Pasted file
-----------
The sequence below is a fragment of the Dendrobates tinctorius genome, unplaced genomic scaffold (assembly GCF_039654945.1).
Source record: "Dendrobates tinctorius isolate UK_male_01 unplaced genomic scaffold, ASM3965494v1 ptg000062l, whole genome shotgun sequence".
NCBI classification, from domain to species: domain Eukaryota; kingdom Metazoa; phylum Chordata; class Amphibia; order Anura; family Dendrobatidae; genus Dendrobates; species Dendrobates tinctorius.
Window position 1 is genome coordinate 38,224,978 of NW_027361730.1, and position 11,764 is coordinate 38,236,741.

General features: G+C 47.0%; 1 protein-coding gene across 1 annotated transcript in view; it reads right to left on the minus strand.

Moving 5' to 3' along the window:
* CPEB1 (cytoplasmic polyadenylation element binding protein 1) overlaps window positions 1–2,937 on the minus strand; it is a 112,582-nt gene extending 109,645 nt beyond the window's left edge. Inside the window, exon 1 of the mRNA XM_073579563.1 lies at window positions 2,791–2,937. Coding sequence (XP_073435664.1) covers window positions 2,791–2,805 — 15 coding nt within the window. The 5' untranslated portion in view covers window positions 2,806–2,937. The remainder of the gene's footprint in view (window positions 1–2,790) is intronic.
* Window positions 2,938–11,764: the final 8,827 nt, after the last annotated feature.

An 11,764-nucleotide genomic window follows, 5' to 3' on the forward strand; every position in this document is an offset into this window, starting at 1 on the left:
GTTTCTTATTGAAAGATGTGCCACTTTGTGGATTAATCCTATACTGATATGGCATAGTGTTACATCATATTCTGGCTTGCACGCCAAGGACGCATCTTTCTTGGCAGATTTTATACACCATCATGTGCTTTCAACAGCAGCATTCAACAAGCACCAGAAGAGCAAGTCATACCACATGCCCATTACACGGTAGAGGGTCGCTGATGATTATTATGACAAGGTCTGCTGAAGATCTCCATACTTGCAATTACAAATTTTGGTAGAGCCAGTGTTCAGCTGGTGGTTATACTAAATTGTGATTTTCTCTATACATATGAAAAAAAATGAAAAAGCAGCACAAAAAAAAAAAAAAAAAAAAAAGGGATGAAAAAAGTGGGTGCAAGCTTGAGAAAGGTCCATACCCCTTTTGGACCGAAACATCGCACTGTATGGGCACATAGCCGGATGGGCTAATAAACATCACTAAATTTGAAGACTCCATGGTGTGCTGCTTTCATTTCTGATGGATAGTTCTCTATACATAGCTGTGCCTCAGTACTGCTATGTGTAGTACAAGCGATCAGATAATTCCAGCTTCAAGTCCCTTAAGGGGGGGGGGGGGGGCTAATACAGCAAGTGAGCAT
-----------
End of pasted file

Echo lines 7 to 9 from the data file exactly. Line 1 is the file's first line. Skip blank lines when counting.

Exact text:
* CPEB1 (cytoplasmic polyadenylation element binding protein 1) overlaps window positions 1–2,937 on the minus strand; it is a 112,582-nt gene extending 109,645 nt beyond the window's left edge. Inside the window, exon 1 of the mRNA XM_073579563.1 lies at window positions 2,791–2,937. Coding sequence (XP_073435664.1) covers window positions 2,791–2,805 — 15 coding nt within the window. The 5' untranslated portion in view covers window positions 2,806–2,937. The remainder of the gene's footprint in view (window positions 1–2,790) is intronic.
* Window positions 2,938–11,764: the final 8,827 nt, after the last annotated feature.

An 11,764-nucleotide genomic window follows, 5' to 3' on the forward strand; every position in this document is an offset into this window, starting at 1 on the left: